The Lincoln Lawyer represents his career coming full-circle, in some ways, since his big break was starring in the adaptation of the John Grisham novel A Time To Kill, a film which also saw him take on the part of a lawyer, fighting against the odds to save his client’s life, all the while having to keep his friends, colleagues and his family safe from the outside forces conspiring to harm them and, in turn, derail the case. I thought McConaughey was great in A Time To Kill, really sinking his teeth into the role, and I’ve no idea what really happened to him during the intervening fifteen years – but it’s certainly nice to see him back where he seems to belong: fighting for justice with the kind of spirit and gusto required for this kind of role, whilst also bringing all the required charisma and presence to bear, as any good lawyer needs – at least on the Big Screen. He’s very much the heart and soul of The Lincoln Lawyer, and, to a certain extent, he carries the whole production almost single-handedly. At the end of the day, there may be plenty of colourful supporting actors to assist him, but this is clearly his baby, and he’s the biggest reason to watch this movie, and the biggest reason for its ultimate success.
We can’t fully ignore the weight of the supporting talent however, I merely downplay them because few are used to their fullest potential – many little more than glorified cameos in clichéd roles where they are distinctly typecast. Marisa Tomei, who is having something of a resurgence of late (in no small part thanks to her well-deserved Nomination for The Wrestler), tries to make the most of her ‘love interest’ role; William H. Macy is utterly wasted as the P.I. sidekick; Josh Lucas is on restrained form as the bland opposing prosecution attorney; John Leguizamo plays the weasel that he always plays; and even Ryan Phillippe, who really looked like the next big indie thing back in the day (the underrated The Way of the Gun is an excellent modern-day western), appears to have succumbed to subtle but still evident plastic surgery – the side-effect being it appears to have removed most all of his acting ability. And with his integral role, as ‘the accused’, he appears to be one of the movie’s weakest links. In fact, aside from McConaughey and Tomei, only Crash’s Michael Pena seems to survive intact – actually playing a small but nonetheless reasonably effective dual role as one of the lead character’s old clients.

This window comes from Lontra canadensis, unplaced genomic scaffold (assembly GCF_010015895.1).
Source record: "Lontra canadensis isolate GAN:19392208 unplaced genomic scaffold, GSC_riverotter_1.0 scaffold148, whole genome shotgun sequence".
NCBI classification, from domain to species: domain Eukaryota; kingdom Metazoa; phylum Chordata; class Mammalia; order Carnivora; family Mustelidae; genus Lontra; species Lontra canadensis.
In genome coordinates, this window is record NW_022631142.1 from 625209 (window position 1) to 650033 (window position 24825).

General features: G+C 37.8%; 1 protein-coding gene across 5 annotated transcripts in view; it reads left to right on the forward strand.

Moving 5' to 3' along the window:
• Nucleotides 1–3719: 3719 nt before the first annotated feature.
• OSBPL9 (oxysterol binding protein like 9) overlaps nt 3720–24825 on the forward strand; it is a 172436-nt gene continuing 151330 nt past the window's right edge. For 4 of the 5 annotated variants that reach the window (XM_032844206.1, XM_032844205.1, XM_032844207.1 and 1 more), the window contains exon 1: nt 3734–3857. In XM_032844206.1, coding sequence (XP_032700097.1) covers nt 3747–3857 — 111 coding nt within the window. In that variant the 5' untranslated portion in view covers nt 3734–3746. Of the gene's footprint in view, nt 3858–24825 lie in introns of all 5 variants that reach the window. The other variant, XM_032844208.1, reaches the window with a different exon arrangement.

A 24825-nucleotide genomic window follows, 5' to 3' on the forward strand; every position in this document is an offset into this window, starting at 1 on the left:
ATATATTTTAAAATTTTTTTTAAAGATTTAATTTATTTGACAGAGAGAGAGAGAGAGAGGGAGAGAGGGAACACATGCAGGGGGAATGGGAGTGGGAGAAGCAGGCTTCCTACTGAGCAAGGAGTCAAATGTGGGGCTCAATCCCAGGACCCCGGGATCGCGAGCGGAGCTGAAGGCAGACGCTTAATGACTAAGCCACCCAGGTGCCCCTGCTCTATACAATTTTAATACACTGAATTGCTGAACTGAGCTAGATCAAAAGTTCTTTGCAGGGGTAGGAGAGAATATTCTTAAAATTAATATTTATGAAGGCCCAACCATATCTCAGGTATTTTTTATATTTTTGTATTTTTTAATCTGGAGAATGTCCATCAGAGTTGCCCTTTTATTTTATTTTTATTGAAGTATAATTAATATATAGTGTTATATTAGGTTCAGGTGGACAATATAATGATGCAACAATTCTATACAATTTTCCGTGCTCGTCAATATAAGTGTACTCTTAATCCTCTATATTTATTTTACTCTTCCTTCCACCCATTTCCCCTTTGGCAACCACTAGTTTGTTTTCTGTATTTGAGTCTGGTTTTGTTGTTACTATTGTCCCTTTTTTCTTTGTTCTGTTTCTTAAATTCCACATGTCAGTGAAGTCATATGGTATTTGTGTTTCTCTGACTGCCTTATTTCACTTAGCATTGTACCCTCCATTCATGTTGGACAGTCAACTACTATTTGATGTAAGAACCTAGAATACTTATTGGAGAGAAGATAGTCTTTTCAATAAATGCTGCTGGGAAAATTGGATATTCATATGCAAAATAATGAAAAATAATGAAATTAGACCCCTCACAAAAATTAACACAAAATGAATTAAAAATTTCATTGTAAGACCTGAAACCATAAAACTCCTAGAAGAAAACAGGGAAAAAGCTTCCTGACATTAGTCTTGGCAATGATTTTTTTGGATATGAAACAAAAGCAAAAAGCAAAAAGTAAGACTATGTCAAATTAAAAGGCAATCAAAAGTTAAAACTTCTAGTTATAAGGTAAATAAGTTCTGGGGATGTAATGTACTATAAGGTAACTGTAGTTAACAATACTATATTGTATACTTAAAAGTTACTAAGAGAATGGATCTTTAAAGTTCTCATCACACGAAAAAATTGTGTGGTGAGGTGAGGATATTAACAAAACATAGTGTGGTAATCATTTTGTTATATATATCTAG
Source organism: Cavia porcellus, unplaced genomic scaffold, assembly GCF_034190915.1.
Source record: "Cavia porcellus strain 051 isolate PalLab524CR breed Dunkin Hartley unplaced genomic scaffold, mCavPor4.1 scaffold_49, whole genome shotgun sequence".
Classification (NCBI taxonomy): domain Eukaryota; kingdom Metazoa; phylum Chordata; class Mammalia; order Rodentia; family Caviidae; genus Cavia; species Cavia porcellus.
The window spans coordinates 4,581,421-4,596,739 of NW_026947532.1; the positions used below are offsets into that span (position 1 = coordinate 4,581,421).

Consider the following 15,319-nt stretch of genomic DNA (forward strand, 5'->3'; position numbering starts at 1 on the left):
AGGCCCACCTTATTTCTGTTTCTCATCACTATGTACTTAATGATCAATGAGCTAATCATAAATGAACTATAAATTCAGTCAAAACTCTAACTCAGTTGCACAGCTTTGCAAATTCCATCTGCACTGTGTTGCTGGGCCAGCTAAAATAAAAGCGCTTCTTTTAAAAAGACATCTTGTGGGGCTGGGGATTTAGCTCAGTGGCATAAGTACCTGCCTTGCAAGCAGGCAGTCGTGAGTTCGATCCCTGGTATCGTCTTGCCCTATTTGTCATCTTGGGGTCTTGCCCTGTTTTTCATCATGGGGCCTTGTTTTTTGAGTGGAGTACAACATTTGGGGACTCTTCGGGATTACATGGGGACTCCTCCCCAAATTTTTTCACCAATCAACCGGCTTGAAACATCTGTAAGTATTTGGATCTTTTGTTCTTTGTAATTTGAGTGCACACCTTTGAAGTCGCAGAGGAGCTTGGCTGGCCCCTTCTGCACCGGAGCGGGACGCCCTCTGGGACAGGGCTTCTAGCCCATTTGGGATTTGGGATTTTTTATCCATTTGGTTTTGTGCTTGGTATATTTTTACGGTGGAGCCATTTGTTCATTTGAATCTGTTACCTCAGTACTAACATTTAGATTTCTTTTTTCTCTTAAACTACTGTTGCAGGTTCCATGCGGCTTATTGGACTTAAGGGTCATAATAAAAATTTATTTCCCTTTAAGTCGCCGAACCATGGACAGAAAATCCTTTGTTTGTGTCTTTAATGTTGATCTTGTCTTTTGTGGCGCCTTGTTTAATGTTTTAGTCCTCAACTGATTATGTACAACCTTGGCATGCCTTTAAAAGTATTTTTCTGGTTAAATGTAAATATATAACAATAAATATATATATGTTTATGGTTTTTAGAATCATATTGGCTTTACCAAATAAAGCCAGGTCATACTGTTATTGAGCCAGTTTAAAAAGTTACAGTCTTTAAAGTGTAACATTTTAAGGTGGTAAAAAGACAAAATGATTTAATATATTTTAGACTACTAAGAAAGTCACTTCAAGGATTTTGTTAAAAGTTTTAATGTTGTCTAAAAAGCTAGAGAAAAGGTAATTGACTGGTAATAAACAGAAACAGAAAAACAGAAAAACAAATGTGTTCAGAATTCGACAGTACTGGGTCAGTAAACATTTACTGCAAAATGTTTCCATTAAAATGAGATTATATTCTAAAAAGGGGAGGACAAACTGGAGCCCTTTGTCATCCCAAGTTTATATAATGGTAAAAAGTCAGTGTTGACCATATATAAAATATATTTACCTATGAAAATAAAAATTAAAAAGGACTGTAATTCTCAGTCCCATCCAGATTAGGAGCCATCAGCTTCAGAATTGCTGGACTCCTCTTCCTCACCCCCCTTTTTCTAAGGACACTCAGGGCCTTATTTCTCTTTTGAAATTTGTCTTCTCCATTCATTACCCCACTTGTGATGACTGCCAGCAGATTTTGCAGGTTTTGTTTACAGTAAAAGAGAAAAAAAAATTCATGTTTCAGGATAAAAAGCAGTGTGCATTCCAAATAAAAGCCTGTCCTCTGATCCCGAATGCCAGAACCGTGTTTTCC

At the end of the day, any real worth in this production really will boil down to whether or not you like McConaughey in the lead role – and thankfully he is just the right side of charismatic, and avoids the blisteringly irritating arrogance that dominates some of his latter-day acting roles. You actually do start to care for the plight of his character; and wonder whether or not he is going to get out of the mess that he is in – and, indeed, how he can possibly accomplish it. Perhaps the plot’s biggest unpredictable element comes from this latter conundrum – all of the other twists and turns that are sent your way will largely merely evoke a ‘seen that done before’ feeling in you.